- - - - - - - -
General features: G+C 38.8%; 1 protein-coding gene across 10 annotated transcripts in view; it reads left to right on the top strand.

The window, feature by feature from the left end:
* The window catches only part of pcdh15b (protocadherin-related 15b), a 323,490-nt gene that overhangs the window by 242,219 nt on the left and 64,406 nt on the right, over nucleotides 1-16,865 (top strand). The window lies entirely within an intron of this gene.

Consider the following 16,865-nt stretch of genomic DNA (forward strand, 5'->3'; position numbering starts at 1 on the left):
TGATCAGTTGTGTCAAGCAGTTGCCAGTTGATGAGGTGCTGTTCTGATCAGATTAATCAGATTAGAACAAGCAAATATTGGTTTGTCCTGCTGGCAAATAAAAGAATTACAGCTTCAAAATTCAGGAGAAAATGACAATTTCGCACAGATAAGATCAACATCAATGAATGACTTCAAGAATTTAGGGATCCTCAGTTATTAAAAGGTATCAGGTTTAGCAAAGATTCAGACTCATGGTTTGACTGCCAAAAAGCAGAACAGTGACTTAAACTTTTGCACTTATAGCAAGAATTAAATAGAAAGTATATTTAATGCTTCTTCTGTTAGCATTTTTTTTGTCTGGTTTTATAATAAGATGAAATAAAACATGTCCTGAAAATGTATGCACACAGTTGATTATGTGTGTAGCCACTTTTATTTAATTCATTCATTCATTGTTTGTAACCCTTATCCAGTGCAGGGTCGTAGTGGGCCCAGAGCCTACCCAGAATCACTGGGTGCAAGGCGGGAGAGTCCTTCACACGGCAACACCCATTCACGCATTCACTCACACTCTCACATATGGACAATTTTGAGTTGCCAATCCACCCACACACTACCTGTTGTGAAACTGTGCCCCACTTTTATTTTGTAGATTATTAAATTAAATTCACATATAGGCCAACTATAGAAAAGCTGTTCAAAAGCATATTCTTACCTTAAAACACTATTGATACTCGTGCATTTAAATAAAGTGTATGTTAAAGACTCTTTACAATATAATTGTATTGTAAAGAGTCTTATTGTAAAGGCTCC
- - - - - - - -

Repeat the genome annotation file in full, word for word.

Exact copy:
General features: G+C 38.8%; 1 protein-coding gene across 10 annotated transcripts in view; it reads left to right on the top strand.

The window, feature by feature from the left end:
* The window catches only part of pcdh15b (protocadherin-related 15b), a 323,490-nt gene that overhangs the window by 242,219 nt on the left and 64,406 nt on the right, over nucleotides 1-16,865 (top strand). The window lies entirely within an intron of this gene.

Consider the following 16,865-nt stretch of genomic DNA (forward strand, 5'->3'; position numbering starts at 1 on the left):
TGATCAGTTGTGTCAAGCAGTTGCCAGTTGATGAGGTGCTGTTCTGATCAGATTAATCAGATTAGAACAAGCAAATATTGGTTTGTCCTGCTGGCAAATAAAAGAATTACAGCTTCAAAATTCAGGAGAAAATGACAATTTCGCACAGATAAGATCAACATCAATGAATGACTTCAAGAATTTAGGGATCCTCAGTTATTAAAAGGTATCAGGTTTAGCAAAGATTCAGACTCATGGTTTGACTGCCAAAAAGCAGAACAGTGACTTAAACTTTTGCACTTATAGCAAGAATTAAATAGAAAGTATATTTAATGCTTCTTCTGTTAGCATTTTTTTTGTCTGGTTTTATAATAAGATGAAATAAAACATGTCCTGAAAATGTATGCACACAGTTGATTATGTGTGTAGCCACTTTTATTTAATTCATTCATTCATTGTTTGTAACCCTTATCCAGTGCAGGGTCGTAGTGGGCCCAGAGCCTACCCAGAATCACTGGGTGCAAGGCGGGAGAGTCCTTCACACGGCAACACCCATTCACGCATTCACTCACACTCTCACATATGGACAATTTTGAGTTGCCAATCCACCCACACACTACCTGTTGTGAAACTGTGCCCCACTTTTATTTTGTAGATTATTAAATTAAATTCACATATAGGCCAACTATAGAAAAGCTGTTCAAAAGCATATTCTTACCTTAAAACACTATTGATACTCGTGCATTTAAATAAAGTGTATGTTAAAGACTCTTTACAATATAATTGTATTGTAAAGAGTCTTATTGTAAAGGCTCC